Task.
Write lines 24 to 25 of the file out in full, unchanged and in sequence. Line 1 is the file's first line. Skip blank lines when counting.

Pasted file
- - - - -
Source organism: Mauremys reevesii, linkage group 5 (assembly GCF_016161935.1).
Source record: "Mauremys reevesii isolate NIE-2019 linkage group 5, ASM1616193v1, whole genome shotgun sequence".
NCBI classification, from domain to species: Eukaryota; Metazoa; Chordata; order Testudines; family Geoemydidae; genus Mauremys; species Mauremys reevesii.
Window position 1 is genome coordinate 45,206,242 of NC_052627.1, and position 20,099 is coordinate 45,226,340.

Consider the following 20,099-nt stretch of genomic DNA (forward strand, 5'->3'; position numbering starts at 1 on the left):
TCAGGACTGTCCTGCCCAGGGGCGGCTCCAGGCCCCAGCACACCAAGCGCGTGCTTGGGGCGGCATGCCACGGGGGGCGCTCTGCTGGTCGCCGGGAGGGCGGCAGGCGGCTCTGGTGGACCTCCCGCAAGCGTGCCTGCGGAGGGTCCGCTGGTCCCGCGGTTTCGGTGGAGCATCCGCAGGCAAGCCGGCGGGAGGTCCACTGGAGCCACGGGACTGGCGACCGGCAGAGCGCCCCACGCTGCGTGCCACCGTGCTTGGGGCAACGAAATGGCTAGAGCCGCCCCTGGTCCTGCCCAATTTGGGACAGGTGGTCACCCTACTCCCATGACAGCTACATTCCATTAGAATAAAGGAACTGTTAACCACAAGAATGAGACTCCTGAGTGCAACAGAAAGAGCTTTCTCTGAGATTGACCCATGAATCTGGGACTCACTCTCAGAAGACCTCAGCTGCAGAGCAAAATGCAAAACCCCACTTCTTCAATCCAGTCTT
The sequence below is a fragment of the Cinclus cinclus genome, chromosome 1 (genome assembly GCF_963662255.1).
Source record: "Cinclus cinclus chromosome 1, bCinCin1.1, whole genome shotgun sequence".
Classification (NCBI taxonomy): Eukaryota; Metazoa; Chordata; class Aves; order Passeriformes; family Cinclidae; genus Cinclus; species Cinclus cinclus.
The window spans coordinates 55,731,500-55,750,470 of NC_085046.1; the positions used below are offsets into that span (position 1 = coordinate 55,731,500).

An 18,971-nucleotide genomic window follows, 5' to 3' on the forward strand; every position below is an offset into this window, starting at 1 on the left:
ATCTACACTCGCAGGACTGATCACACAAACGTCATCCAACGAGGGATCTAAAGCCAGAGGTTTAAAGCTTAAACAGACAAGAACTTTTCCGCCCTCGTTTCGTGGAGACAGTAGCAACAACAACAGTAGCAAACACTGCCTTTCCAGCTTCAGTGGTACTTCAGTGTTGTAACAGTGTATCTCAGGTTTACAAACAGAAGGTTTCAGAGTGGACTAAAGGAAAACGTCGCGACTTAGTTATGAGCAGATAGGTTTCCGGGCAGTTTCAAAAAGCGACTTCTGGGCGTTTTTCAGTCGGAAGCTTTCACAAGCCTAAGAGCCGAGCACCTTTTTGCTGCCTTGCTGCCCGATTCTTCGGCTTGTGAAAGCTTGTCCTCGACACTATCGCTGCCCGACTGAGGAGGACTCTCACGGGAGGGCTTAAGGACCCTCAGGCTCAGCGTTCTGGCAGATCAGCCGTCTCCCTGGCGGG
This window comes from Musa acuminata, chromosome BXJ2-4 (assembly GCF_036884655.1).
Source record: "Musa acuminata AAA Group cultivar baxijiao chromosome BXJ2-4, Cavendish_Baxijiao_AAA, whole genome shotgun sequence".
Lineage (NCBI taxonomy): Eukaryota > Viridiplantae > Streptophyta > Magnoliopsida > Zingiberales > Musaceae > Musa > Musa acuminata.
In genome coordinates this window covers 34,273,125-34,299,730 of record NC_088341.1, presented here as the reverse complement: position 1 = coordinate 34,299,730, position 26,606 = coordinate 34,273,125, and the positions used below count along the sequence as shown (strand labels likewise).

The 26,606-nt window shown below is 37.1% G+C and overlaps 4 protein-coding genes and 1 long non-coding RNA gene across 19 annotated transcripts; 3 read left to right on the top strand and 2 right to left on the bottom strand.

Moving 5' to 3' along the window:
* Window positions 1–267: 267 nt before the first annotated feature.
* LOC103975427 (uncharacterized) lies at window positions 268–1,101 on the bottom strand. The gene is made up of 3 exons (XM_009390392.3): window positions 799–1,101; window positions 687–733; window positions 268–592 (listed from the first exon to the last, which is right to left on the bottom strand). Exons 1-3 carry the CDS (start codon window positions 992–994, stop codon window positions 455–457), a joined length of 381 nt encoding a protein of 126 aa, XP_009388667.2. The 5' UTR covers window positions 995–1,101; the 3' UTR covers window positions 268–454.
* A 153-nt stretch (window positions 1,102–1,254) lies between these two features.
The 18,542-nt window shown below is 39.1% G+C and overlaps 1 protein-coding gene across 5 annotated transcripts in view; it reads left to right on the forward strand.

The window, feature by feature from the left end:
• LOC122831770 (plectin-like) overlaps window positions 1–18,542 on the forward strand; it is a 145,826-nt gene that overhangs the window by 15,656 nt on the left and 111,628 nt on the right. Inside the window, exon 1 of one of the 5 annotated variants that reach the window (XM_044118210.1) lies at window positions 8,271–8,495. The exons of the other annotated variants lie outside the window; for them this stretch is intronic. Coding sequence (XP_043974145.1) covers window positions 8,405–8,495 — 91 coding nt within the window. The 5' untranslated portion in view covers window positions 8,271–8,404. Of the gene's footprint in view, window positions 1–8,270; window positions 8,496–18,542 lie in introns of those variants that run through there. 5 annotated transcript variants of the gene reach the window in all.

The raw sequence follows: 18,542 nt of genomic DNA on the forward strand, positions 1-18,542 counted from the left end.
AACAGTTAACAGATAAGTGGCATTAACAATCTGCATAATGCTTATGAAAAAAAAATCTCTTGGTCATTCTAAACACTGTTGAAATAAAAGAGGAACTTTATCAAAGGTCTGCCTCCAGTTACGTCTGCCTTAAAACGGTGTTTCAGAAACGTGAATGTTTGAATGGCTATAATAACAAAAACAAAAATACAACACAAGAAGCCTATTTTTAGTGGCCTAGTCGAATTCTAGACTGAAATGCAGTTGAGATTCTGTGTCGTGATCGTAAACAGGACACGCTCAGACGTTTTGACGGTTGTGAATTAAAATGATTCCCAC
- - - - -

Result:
• LOC122831770 (plectin-like) overlaps window positions 1–18,542 on the forward strand; it is a 145,826-nt gene that overhangs the window by 15,656 nt on the left and 111,628 nt on the right. Inside the window, exon 1 of one of the 5 annotated variants that reach the window (XM_044118210.1) lies at window positions 8,271–8,495. The exons of the other annotated variants lie outside the window; for them this stretch is intronic. Coding sequence (XP_043974145.1) covers window positions 8,405–8,495 — 91 coding nt within the window. The 5' untranslated portion in view covers window positions 8,271–8,404. Of the gene's footprint in view, window positions 1–8,270; window positions 8,496–18,542 lie in introns of those variants that run through there. 5 annotated transcript variants of the gene reach the window in all.

The raw sequence follows: 18,542 nt of genomic DNA on the forward strand, positions 1-18,542 counted from the left end.